There was one exception. The 19-year-old driver of Biarritzs’ sightseeing tour train, Le Petit Train, had a crypto story to share. The train conductor reportedly bought Bitcoin when he was 14 — when the price was around $500 — but sadly, he had lost access to his seed phrase to the 2.36 BTC. He joked that’s why he was working as a train driver over the summer.
The Stackin Sats team hit a dead-end for Bitcoin payments when the mayor of the Biarritz region reportedly halted the conference hall bars from accepting Bitcoin. As such, Bitcoiners were obliged to hodl their coins and spend their euros instead. That didn’t discourage many of the Bitcoiners — including Prince — from orange-pilling local merchants such as taxi drivers and surf instructors. After all, Bitcoin is a grassroots, community-driven movement.
Josselin Tonnellier, a co-founder of the conference, told Cointelegraph that the French crypto scene is dominated by blockchain companies, not Bitcoin advocates. In an exclusive interview, he lamented that the French fail to discern Bitcoin and blockchain. There there is a lot more education to be done, he said, as “pro blockchain narratives” hinder adoption in his home country.
In an attempt to encourage no coiners, the first day of the conference was free entry. The open day, called “Surfin Day,” enticed locals to dip their toes in the balmy Bitcoin waters. There was a Satoshi-inspired treasure hunt, a surf competition to win Sats and a screening of the popular French Bitcoin documentary, Le Mystère de Satoshi. The day promoted exchange and discussion “between participants of a growing Bitcoin community.”
It appears to have worked. At a surf shop up the street from the conference, local Cécile told Cointelegraph on Aug. 28 that not only did she attend the Surfin Day, but she was inspired to learn more about Bitcoin. “Bitcoin is not as difficult as it first seemed,” she explained in French. Maybe she’ll accept Bitcoin in time for next year’s edition of Surfin Bitcoin.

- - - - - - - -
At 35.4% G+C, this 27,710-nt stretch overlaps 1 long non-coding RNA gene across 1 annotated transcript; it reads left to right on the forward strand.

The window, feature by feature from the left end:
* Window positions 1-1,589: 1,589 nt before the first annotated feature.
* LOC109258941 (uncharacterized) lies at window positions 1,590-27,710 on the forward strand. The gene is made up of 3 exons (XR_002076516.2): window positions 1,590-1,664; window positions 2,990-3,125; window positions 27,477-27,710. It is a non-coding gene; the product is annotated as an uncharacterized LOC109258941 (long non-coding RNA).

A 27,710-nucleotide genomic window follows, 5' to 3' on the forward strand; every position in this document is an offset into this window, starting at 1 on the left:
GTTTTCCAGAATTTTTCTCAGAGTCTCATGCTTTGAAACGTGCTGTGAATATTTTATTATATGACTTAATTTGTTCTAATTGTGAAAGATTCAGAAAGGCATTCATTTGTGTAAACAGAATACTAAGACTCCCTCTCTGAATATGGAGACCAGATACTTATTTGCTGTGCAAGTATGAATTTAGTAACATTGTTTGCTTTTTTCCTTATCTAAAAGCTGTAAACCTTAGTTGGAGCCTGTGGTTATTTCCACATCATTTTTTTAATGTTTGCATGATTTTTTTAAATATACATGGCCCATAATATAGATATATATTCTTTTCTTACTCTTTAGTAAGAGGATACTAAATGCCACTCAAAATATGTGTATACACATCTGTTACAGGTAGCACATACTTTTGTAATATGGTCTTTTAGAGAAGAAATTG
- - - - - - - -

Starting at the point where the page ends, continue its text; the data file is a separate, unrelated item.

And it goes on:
However, with flagrant reminders that Bitcoin uses more energy than “insert small to medium-sized country here” and that “unhosted wallets” should be banned and faced with grueling Know Your Customer laws, it’s no wonder that Bitcoin adoption in France is slow. The European Union’s stance on Bitcoin is clear-cut: regulation is coming and Bitcoin will be lumped together with every other crypto project.
Bitcoin adoption in France will undoubtedly remain a ripple as the price continues to tread water. To make waves, Bitcoin would require a swell of positive public sentiment or a pro-Bitcoin splash from Macron — France’s anti-crypto leader — or the European Union, which shows no sign of abating its Bitcoin bashing.
The Bitcoin Boat, called Sato Boat, set sail on the final day of the conference. Faced with a calm sea and an extended bear market, the Bitcoin adage, “stay humble, stack sats,” springs to mind. Overall, Surfin Bitcoin is “ze place to be” for the French Bitcoin believers, but there’s a lot of work and a heck of a journey ahead for the French Bitcoin scene to achieve greater levels of adoption.